By David Stahl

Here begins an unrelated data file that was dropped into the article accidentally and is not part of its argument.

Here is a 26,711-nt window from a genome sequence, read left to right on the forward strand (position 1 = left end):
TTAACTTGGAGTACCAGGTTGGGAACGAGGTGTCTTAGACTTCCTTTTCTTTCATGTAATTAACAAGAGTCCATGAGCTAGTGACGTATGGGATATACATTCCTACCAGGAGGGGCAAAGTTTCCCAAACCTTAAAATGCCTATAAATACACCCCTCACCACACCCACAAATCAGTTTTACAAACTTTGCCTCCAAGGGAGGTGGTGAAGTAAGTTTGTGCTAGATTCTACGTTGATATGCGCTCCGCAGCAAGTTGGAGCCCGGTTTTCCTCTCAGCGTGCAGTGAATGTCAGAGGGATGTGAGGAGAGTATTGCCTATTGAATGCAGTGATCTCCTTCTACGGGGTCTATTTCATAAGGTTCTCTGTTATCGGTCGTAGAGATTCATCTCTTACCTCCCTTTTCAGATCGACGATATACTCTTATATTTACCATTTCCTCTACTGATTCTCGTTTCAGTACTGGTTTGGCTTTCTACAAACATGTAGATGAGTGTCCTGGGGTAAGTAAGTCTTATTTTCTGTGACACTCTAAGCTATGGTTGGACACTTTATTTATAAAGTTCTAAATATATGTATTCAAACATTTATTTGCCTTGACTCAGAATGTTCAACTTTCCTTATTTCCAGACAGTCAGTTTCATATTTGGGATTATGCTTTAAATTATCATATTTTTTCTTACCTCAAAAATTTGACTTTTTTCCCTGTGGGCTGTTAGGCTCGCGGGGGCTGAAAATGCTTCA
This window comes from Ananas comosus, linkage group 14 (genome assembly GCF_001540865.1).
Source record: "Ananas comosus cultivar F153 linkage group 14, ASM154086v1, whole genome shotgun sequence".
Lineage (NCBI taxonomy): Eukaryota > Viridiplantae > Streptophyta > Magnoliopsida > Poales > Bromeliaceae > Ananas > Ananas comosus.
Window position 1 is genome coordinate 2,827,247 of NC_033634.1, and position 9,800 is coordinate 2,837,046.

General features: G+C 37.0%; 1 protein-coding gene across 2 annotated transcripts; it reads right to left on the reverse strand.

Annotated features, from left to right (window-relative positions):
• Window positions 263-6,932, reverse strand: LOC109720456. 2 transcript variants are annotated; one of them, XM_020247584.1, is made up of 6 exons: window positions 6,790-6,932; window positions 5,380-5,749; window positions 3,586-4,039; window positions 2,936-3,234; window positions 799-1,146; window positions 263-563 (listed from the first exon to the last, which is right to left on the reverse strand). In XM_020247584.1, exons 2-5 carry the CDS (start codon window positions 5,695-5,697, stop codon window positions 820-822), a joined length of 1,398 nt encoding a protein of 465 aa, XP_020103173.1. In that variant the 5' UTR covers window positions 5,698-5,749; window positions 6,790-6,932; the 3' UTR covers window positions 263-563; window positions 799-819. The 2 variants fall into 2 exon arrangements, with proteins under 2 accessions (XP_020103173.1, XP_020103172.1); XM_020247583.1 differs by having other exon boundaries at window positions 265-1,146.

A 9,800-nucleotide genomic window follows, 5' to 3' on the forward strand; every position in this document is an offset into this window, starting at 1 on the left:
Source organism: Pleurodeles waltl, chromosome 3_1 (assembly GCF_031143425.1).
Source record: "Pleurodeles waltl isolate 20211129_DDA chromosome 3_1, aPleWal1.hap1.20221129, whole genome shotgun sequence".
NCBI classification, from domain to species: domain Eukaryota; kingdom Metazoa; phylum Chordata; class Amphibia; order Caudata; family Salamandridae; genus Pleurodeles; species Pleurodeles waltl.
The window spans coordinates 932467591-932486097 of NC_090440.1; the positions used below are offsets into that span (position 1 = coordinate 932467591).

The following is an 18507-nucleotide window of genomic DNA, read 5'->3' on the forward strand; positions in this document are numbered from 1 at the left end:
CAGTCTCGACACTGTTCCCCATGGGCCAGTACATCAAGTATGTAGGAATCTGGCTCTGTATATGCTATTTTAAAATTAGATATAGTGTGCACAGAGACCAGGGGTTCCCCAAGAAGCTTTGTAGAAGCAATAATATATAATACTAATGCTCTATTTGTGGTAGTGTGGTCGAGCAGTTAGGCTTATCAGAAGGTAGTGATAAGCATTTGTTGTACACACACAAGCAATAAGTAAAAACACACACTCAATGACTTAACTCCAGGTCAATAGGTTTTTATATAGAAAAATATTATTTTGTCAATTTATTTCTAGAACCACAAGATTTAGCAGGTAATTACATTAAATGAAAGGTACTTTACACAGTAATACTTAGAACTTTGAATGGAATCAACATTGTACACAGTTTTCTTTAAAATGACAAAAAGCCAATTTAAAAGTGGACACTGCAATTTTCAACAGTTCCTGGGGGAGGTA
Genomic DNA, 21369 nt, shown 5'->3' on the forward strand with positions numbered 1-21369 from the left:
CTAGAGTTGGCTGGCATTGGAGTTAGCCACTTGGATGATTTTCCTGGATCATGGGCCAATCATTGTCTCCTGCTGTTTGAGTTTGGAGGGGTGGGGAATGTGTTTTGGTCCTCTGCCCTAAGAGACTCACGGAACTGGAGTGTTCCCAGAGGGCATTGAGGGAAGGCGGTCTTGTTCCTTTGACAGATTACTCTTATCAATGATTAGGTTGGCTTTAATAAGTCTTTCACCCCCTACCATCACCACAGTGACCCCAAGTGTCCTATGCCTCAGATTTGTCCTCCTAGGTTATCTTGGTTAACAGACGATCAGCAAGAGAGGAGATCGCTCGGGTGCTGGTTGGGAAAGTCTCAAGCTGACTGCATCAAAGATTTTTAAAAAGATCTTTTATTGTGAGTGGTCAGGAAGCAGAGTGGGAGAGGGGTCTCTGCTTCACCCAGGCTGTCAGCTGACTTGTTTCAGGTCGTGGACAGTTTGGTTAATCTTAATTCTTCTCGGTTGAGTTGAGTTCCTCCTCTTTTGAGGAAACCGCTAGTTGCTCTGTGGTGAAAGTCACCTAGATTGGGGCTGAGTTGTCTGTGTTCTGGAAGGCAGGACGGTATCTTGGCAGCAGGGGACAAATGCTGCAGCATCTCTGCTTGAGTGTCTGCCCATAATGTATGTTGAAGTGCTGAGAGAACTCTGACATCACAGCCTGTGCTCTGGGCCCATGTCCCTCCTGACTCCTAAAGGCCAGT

The longer I go with God the more I see how we easily substitute meanings of words and precepts.  Now for some words this is not a big deal, but when we start talking about words that affect our concepts such as compassion, mercy, and especially grace our substitution can cause great problems with our understanding of critical Biblical truth and if this does happen my friend we will get off track faster than anything I know. Now I am talking from personal experience.  Recently (say over the last two years) the Lord has opened my understanding to some teachings (that were not quite right) from some friends that may take me and God some time (with some heartache) to get me back on track with the right precepts. And if we get our precepts wrong my friend then our daily concepts (the basis of Godly character) will be wrong. This area seems to be a major battle for us in allowing God to form His character in us.  We must be careful to who and what we open our spirit to. Also something I have learned over my many years, especially while living in Germany, words matter.  The words we say reflect our understanding to certain truths and they reflect the intimate workings of our character.  Here is where I often can have troubles.  For example let us look at three words: compassion, mercy, and grace that are often miss used or substituted for each other, but in reality these three words have different meanings and their projects are different in precept development and application.